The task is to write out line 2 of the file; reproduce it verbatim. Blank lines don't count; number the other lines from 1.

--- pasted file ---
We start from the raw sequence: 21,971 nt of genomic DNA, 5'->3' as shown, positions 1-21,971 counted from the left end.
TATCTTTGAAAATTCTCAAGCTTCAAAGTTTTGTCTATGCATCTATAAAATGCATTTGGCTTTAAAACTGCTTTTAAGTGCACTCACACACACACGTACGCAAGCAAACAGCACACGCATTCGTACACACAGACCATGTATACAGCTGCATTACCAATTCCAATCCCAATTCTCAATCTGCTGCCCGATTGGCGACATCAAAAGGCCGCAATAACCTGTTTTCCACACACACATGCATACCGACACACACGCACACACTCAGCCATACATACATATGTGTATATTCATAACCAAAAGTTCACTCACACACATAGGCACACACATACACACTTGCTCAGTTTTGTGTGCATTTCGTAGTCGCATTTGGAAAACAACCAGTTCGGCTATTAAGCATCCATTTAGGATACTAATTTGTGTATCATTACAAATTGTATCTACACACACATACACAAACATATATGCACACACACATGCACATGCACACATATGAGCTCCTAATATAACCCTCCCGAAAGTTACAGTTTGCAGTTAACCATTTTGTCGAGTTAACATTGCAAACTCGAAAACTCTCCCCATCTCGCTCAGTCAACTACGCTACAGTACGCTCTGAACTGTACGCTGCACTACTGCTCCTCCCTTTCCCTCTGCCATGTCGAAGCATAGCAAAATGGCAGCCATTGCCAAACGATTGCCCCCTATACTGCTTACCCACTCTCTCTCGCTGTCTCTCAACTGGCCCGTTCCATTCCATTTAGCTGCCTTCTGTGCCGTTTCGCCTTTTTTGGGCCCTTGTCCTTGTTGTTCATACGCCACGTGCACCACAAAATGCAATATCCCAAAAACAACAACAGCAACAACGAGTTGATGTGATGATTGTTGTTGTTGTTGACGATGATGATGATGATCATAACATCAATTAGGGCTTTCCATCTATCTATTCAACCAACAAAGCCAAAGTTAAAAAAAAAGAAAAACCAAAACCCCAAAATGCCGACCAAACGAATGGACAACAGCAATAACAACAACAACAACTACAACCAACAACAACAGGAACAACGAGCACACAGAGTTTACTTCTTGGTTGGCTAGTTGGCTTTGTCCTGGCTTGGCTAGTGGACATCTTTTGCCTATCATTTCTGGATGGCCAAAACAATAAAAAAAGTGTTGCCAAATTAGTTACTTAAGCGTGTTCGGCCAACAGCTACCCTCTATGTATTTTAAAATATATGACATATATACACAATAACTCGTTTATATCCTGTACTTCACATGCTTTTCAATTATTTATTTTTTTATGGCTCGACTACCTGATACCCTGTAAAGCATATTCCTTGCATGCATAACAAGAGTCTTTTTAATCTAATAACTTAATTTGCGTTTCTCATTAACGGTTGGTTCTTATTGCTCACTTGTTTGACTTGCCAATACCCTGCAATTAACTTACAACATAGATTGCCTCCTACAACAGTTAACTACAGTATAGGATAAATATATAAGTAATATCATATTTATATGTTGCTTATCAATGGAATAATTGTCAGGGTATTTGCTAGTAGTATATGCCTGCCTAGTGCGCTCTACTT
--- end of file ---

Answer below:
TATCTTTGAAAATTCTCAAGCTTCAAAGTTTTGTCTATGCATCTATAAAATGCATTTGGCTTTAAAACTGCTTTTAAGTGCACTCACACACACACGTACGCAAGCAAACAGCACACGCATTCGTACACACAGACCATGTATACAGCTGCATTACCAATTCCAATCCCAATTCTCAATCTGCTGCCCGATTGGCGACATCAAAAGGCCGCAATAACCTGTTTTCCACACACACATGCATACCGACACACACGCACACACTCAGCCATACATACATATGTGTATATTCATAACCAAAAGTTCACTCACACACATAGGCACACACATACACACTTGCTCAGTTTTGTGTGCATTTCGTAGTCGCATTTGGAAAACAACCAGTTCGGCTATTAAGCATCCATTTAGGATACTAATTTGTGTATCATTACAAATTGTATCTACACACACATACACAAACATATATGCACACACACATGCACATGCACACATATGAGCTCCTAATATAACCCTCCCGAAAGTTACAGTTTGCAGTTAACCATTTTGTCGAGTTAACATTGCAAACTCGAAAACTCTCCCCATCTCGCTCAGTCAACTACGCTACAGTACGCTCTGAACTGTACGCTGCACTACTGCTCCTCCCTTTCCCTCTGCCATGTCGAAGCATAGCAAAATGGCAGCCATTGCCAAACGATTGCCCCCTATACTGCTTACCCACTCTCTCTCGCTGTCTCTCAACTGGCCCGTTCCATTCCATTTAGCTGCCTTCTGTGCCGTTTCGCCTTTTTTGGGCCCTTGTCCTTGTTGTTCATACGCCACGTGCACCACAAAATGCAATATCCCAAAAACAACAACAGCAACAACGAGTTGATGTGATGATTGTTGTTGTTGTTGACGATGATGATGATGATCATAACATCAATTAGGGCTTTCCATCTATCTATTCAACCAACAAAGCCAAAGTTAAAAAAAAAGAAAAACCAAAACCCCAAAATGCCGACCAAACGAATGGACAACAGCAATAACAACAACAACAACTACAACCAACAACAACAGGAACAACGAGCACACAGAGTTTACTTCTTGGTTGGCTAGTTGGCTTTGTCCTGGCTTGGCTAGTGGACATCTTTTGCCTATCATTTCTGGATGGCCAAAACAATAAAAAAAGTGTTGCCAAATTAGTTACTTAAGCGTGTTCGGCCAACAGCTACCCTCTATGTATTTTAAAATATATGACATATATACACAATAACTCGTTTATATCCTGTACTTCACATGCTTTTCAATTATTTATTTTTTTATGGCTCGACTACCTGATACCCTGTAAAGCATATTCCTTGCATGCATAACAAGAGTCTTTTTAATCTAATAACTTAATTTGCGTTTCTCATTAACGGTTGGTTCTTATTGCTCACTTGTTTGACTTGCCAATACCCTGCAATTAACTTACAACATAGATTGCCTCCTACAACAGTTAACTACAGTATAGGATAAATATATAAGTAATATCATATTTATATGTTGCTTATCAATGGAATAATTGTCAGGGTATTTGCTAGTAGTATATGCCTGCCTAGTGCGCTCTACTT